The thing that makes this a tough issue is the value judgment that it places on density: it assumes that high density projects are bad, and that developers should pay for the right to build bigger projects. The problem is that the Mayor and City Council's actions suggest that they believe the opposite to be true: they have worked hard to encourage high density projects for downtown.
The problem with density bonuses is that they don't seem to be supported by logic. The bonuses penalize dense projects, but do not prohibit them. If you believe that density is good, as much of our local elected officials seem to, then it doesn't make sense to put obstacles in place that will limit density. If you believe density is bad and that the current zoning rules are good, then it might make more sense to simply enforce the zoning rules and limit variances as opposed to allowing developers to pay for something which may not make sense for the city.
As we recently reported, Austin is not a dense city. While people disagree on whether they want tall buildings in Austin, density does have measurable benefits. For example, increased density is better for the environment, it enables mass transportation, and it provides for a vibrant downtown core with more residents and workers per square block. The alternative to density is suburban sprawl which has significant social costs. Additionally, dense projects provide significant tax revenue that can be used to fund important services. A large downtown condo project might contribute $50 million per year in property taxes which can pay for a wide variety of services. That revenue stream seems much more valuable than the hundreds of thousands of dollars in density bonuses currently being proposed by planners. (For more on the benefits of density, read this article).
In fact, the push for density bonuses is not really about density as much as it is about affordable housing. With rapid downtown condo development targeted toward high-end buyers and East Austin development replacing more affordable options, there is a growing consensus that action needs to be taken to ensure a diverse city center. The City wants to make sure that there will be affordable options for central Austin living. Unfortunately, the City's past efforts to achive this goal have not really worked. It's important to note that density is not the challenge to affordability. It makes perfect sense for the city to encourage bith density and affordable housing as important social goals.
When it comes to affordable housing, the big issue is cost. It is expensive to develop affordable housing when land and construction costs are skyrocketing. What the City likes about density bonuses is that they allow the city to tax large-scale projects to fund affordable housing. As reported by the Chronicle, this quid-pro-quo has not been a secret:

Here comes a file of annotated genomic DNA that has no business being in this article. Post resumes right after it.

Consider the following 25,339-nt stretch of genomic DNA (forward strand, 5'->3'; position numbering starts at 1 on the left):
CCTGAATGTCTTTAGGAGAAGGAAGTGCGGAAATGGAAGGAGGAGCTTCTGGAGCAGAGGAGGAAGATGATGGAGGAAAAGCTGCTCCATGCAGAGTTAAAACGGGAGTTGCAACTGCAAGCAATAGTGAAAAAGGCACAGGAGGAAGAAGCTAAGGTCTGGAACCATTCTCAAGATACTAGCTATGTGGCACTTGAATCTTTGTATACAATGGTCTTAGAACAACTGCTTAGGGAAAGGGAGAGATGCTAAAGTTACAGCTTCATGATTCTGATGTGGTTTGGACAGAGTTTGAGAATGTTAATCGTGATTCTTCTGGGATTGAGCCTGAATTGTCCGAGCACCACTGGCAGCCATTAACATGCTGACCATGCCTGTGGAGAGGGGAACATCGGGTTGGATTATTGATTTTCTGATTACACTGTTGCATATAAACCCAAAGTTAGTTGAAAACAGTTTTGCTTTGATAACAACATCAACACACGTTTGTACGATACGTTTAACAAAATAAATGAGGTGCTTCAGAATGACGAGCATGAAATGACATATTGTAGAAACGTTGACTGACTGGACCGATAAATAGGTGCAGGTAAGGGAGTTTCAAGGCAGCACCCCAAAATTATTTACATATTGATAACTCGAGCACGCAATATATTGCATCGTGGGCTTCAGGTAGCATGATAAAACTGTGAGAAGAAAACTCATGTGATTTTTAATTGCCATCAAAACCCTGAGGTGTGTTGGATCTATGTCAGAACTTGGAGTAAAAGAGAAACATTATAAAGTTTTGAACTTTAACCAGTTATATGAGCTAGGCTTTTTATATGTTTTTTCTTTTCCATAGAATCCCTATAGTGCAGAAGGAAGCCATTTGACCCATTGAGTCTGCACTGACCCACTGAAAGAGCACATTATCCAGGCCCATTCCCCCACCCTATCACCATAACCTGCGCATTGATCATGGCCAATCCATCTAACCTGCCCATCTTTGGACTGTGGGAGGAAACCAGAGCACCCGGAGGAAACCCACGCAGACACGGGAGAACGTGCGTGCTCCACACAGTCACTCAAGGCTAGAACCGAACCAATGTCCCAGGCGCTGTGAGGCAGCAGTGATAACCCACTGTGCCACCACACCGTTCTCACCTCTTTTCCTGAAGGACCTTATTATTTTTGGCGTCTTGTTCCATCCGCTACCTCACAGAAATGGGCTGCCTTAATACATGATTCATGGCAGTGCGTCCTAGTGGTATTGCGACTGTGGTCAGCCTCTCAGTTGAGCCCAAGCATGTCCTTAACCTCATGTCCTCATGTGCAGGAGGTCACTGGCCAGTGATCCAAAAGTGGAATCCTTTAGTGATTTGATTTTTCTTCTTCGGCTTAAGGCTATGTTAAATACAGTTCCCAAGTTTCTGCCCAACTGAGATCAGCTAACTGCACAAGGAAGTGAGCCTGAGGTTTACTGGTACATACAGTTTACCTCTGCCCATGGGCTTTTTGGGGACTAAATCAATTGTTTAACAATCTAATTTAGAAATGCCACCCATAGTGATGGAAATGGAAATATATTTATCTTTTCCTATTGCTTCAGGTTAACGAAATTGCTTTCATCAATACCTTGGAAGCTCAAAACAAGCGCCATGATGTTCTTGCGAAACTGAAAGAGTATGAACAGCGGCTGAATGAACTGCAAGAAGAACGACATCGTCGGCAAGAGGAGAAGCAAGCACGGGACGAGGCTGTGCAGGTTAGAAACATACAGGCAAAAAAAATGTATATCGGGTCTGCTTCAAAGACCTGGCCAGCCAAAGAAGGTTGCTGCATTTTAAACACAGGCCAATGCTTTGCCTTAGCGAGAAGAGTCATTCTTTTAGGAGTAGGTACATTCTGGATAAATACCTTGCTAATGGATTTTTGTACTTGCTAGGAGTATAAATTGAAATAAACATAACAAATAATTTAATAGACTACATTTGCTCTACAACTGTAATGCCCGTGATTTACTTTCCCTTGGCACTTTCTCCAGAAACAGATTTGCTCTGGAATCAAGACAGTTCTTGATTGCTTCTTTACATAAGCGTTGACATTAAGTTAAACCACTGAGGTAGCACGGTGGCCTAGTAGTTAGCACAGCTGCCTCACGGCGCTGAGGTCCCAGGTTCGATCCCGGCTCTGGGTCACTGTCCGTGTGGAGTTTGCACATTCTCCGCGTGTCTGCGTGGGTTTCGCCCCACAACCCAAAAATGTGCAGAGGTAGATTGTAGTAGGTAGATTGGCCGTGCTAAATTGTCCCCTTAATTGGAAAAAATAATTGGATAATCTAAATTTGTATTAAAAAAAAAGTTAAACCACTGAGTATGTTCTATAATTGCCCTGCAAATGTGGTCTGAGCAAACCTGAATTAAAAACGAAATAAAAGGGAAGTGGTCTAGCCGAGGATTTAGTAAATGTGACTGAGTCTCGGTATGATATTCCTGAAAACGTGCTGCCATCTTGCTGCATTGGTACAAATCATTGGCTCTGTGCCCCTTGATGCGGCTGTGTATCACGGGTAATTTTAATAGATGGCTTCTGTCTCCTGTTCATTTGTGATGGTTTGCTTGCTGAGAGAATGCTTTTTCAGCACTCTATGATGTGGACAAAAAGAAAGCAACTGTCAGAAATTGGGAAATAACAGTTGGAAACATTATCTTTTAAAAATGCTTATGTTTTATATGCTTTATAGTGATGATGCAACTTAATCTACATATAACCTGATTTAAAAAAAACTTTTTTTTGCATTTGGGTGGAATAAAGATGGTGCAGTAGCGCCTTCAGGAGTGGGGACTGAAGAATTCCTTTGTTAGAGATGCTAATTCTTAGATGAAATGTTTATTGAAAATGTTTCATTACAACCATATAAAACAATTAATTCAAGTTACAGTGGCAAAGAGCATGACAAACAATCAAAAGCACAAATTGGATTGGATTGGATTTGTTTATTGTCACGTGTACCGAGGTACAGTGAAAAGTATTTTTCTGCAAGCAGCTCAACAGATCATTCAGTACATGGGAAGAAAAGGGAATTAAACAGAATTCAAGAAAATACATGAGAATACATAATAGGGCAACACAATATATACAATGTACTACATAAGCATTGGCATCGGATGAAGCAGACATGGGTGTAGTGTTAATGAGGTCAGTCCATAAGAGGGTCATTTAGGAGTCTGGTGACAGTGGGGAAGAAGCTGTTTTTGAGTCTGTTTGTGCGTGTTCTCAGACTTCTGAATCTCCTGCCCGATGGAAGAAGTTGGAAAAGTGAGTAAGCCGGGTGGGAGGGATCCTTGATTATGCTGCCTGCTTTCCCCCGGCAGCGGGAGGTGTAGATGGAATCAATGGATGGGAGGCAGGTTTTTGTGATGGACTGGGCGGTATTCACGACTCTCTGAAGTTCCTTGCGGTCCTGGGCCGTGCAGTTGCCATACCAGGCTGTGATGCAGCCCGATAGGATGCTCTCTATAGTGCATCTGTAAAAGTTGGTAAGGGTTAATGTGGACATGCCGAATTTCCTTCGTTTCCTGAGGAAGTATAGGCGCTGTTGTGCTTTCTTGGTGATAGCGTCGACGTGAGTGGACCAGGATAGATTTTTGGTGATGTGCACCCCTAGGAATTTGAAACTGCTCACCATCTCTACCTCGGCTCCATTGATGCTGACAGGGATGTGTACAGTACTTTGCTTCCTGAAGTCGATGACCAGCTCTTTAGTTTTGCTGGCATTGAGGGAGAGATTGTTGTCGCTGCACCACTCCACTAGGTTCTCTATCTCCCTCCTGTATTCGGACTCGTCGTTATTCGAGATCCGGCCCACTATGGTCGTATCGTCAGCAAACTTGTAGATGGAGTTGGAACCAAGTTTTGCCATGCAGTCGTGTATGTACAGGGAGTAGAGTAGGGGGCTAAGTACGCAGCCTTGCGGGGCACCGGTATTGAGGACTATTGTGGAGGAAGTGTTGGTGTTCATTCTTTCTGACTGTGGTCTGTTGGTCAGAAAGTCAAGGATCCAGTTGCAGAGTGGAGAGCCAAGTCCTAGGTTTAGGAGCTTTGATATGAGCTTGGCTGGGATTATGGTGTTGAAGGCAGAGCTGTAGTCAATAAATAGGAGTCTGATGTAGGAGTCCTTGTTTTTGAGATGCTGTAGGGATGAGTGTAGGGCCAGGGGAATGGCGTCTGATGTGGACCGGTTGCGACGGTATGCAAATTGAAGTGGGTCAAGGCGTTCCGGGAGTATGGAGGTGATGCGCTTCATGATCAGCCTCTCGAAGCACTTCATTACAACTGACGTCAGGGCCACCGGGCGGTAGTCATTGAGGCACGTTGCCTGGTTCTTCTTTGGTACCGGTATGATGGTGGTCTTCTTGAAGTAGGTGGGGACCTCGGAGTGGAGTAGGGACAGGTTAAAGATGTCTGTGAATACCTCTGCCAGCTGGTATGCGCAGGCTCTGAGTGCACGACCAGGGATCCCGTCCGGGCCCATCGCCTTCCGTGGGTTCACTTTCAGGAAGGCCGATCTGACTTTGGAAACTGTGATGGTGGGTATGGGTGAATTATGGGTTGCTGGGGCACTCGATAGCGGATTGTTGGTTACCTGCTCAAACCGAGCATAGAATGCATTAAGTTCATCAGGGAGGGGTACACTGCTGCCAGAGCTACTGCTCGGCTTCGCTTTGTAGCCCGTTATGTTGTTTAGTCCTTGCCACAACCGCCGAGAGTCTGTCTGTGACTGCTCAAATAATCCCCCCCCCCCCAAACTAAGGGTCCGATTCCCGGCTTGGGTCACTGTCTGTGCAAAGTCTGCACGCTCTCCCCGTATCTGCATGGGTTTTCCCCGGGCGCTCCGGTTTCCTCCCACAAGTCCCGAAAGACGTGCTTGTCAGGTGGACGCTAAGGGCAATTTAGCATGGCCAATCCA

Last year, the City Council directed the Design Commission to recommend density bonus options. In the past several years, Downtown high-rise developers had been negotiating ad hoc exchanges of community benefits for neighborhood, commission, and council support of the variances needed to exceed existing entitlements. One early adopter was Constructive Ventures. On its Spring condominiums, the developer pledged to give $250,000 total for an affordable-housing fund and for park improvements along nearby Shoal Creek. This effectively countered Old West Austin Neighborhood Association opposition; Spring received variances at council to build a slender 400-foot tower on land zoned Downtown mixed use (which sets a 120-foot height limit). That $250,000 was also the magic figure for the variance-seeking CLB Partners condo tower, T. Stacy & Associates condo tower, and Gables Park Plaza; the Novare/Andrew Urban Downtown post office projects got additional height for $200,000. (Austin has probably been leaving money on the table; by contrast, the density models suggested at right would generate millions in value for the community.)But everyone involved in all that one-off deal-making – including City Council – found the negotiations exhausting, time-consuming, random, and potentially inequitable. So council members began to push for a standard density-bonus policy.
As this debate evolves into policy, stakeholders will have to decide what is truly important for the downtown Austin. The recent report from the City's density bonus task force has expanded the debate by encouraging not just requirements for variances but also incentives for meeting other urban planning goals. If projects hide the parking garage or include a cultural institution or non-profit, they would be eligible for incentives. Certainly, it makes sense for the city to use every tool that they have to achieve their urban planning objectives. But the risk of density bonuses is clear: blocking variances is one of the city's only sticks, making it tempting for officials to penalize projects that would bring beneficial density in order to achieve other important objectives. If developers opt for lower density projects because the required concessions are too expensive, everybody will lose.
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While we have not received any confirmation from the developers, we have heard from other sources that the project is in fact on hold and is unlikely to ever be completed. If true, this represents the first major cancellation of a downtown condo project. While it is easy to blame the project's demise on the credit liquidity crisis, AquaTerra has been in trouble for many months due to weak demand. Competition is intense to market units to downtown buyers --- projects that are not attractively positioned and aggressively marketed will have trouble getting noticed.
Here is what the project would have looked like:
Here is the summary from the Austin Business Journal:
Austin's City Council gave final approval of phase 1 of the North Burnet/Gateway master land use plan, which will create a so-called second downtown in the area around the Domain luxury shopping center by 2035.The North Burnet/Gateway plan's vision is to ultimately create clusters of dense, mixed-use, pedestrian-friendly neighborhoods in the 2,300-acre area north of U.S. 183 bounded by Walnut Creek, Metric Boulevard, Braker Lane and MoPac Expressway.The final plan will allow developers to build denser than anywhere outside of downtown, as high as 15 stories or 180 feet, and up to 30 stories or 360 feet in areas closest to planned commuter rail stops.Phase 1 immediately designates a zoning overlay district in the area to allow vertical mixed uses and other urban design elements, and to preclude interim development not in concert with the plan.A draft plan of Phase 2 -- outlining ordinances implementing the plan -- is expected in six months, says Molly Scarbrough, a city senior planner. Final approval for the entire plan is expected in a year.